TOOLS OF THE TRADE: Karl Sandoval Polka-Dot V, Jackson Custom Flying V, Gibson Les Paul Customs, Marshall 100-watt stacks, MXR effects, Vox wah
KEY ALBUMS: Blizzard of Ozz, Diary of a Madman, Tribute
SIGNATURE SONGS: "Crazy Train," "Flying High Again," "I Don't Know," "Mr. Crowley," "Dee"
HIDDEN GEM: "S.A.T.O."
HALLMARK: Neoclassical sound and repeating licks
Sandwiched between Eddie Van Halen's landscape-changing pyrotechnics and Yngwie Malmsteen's storming onto the scene, a young L.A. guitarist named Randy Rhoads was creating perhaps the smallest yet most influential body of work in metal history.
When Ozzy Osbourne hired the young Rhoads, he was immediately thrust upon one of the biggest stages in rock. Having already cut his teeth during a short stint with Quiet Riot, Rhoads penned one hell of a coming out party— Blizzard of Ozz. From that auspicious start, it was readily apparent Rhoads had it all. Tapping licks—similar to Van Halen's yet still his own—neoclassically influenced harmonic minor phrases, repeating licks that moved up and down the fretboard, pedal-point riffs, lethal legato technique, modal mastery, and an immediately identifiable tone. The classically trained Rhoads was even given opportunity to show off his nylon-string abilities with "Dee," an ode to his mother, and also likely the first exposure to the classical guitar idiom for thousands of budding guitarists in 1980.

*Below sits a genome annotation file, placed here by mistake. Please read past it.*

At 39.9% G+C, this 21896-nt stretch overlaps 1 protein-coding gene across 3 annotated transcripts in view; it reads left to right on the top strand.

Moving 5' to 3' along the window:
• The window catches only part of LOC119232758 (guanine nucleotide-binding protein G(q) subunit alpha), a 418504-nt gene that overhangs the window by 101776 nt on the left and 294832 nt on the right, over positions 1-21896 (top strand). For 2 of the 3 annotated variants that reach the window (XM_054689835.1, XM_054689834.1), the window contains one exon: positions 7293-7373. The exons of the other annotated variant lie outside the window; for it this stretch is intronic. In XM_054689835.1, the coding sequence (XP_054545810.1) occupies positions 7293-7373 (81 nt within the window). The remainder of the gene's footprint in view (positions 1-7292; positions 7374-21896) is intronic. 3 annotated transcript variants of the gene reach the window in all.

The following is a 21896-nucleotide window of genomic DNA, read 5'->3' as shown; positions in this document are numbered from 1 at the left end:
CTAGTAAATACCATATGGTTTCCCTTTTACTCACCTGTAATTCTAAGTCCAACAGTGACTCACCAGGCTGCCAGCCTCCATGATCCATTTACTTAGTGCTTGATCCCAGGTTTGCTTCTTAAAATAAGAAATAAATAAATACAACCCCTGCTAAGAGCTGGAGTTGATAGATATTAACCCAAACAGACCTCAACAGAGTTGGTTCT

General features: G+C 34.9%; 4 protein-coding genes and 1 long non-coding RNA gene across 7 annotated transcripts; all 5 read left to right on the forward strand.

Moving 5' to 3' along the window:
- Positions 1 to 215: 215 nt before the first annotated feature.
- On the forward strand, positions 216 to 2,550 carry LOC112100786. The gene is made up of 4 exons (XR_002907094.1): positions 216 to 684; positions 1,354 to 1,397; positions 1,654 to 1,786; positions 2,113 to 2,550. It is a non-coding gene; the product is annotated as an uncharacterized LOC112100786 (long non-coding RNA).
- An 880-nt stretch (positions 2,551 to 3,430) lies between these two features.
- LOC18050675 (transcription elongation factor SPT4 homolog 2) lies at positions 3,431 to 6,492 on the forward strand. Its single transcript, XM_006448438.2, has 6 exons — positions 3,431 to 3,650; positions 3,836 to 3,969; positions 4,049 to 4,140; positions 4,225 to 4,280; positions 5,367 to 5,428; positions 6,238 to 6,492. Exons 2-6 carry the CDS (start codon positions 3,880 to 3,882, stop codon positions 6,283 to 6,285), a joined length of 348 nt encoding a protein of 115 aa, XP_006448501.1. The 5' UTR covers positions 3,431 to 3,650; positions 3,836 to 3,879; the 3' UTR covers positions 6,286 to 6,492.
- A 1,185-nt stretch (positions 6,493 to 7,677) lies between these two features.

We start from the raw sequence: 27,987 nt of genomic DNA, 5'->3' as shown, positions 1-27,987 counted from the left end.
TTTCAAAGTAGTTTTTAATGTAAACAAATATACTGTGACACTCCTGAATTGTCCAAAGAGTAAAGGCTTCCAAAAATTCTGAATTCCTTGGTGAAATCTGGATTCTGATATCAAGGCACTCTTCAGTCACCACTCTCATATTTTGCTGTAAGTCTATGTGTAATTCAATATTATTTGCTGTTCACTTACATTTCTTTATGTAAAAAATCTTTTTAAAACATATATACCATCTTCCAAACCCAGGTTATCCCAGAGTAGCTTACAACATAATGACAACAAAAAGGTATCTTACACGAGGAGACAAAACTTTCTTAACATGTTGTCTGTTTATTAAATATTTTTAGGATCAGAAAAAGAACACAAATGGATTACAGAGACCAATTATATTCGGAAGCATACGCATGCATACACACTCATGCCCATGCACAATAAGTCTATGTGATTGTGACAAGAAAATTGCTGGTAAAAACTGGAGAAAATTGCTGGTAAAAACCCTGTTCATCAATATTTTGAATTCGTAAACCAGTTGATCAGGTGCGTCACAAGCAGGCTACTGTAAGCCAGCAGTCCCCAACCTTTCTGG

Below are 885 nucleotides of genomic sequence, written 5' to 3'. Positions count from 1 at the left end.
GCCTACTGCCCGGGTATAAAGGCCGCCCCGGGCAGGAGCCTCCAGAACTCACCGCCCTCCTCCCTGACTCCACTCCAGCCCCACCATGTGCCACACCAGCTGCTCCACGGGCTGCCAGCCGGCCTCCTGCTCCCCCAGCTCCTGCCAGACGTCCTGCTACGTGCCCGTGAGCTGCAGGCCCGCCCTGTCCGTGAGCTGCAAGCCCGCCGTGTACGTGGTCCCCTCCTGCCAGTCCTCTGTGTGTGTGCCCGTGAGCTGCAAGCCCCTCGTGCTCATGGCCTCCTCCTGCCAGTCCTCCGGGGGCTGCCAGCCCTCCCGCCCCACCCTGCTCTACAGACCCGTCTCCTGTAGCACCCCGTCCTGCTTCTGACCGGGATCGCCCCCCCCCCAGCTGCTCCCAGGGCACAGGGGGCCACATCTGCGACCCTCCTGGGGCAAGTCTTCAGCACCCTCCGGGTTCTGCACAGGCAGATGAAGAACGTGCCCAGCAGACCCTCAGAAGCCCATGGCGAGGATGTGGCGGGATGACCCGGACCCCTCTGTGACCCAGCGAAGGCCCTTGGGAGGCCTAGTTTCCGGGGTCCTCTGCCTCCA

Like so many rock icons before him, Rhoads died prematurely, victim of a small plane crash at the age of 25, cutting short yet another brilliant career.